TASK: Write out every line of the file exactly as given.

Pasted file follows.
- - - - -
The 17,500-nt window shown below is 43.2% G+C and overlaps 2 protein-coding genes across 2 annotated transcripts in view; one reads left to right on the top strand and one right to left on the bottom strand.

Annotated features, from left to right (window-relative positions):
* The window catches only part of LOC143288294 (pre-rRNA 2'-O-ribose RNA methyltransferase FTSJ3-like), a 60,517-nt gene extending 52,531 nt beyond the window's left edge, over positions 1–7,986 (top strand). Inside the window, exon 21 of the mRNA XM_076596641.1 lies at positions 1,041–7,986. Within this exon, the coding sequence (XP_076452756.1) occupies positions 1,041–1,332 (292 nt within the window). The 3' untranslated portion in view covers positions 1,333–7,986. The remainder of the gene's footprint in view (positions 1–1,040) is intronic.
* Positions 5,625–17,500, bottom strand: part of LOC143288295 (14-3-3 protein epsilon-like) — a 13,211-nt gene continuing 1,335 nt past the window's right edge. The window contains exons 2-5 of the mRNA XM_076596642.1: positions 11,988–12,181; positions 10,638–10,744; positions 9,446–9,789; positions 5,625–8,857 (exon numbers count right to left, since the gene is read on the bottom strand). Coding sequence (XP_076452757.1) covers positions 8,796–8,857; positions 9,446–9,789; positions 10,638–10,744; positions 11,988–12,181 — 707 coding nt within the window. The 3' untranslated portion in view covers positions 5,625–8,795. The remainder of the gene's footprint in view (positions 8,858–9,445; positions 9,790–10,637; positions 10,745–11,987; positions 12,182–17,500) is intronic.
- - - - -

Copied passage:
The 17,500-nt window shown below is 43.2% G+C and overlaps 2 protein-coding genes across 2 annotated transcripts in view; one reads left to right on the top strand and one right to left on the bottom strand.

Annotated features, from left to right (window-relative positions):
* The window catches only part of LOC143288294 (pre-rRNA 2'-O-ribose RNA methyltransferase FTSJ3-like), a 60,517-nt gene extending 52,531 nt beyond the window's left edge, over positions 1–7,986 (top strand). Inside the window, exon 21 of the mRNA XM_076596641.1 lies at positions 1,041–7,986. Within this exon, the coding sequence (XP_076452756.1) occupies positions 1,041–1,332 (292 nt within the window). The 3' untranslated portion in view covers positions 1,333–7,986. The remainder of the gene's footprint in view (positions 1–1,040) is intronic.
* Positions 5,625–17,500, bottom strand: part of LOC143288295 (14-3-3 protein epsilon-like) — a 13,211-nt gene continuing 1,335 nt past the window's right edge. The window contains exons 2-5 of the mRNA XM_076596642.1: positions 11,988–12,181; positions 10,638–10,744; positions 9,446–9,789; positions 5,625–8,857 (exon numbers count right to left, since the gene is read on the bottom strand). Coding sequence (XP_076452757.1) covers positions 8,796–8,857; positions 9,446–9,789; positions 10,638–10,744; positions 11,988–12,181 — 707 coding nt within the window. The 3' untranslated portion in view covers positions 5,625–8,795. The remainder of the gene's footprint in view (positions 8,858–9,445; positions 9,790–10,637; positions 10,745–11,987; positions 12,182–17,500) is intronic.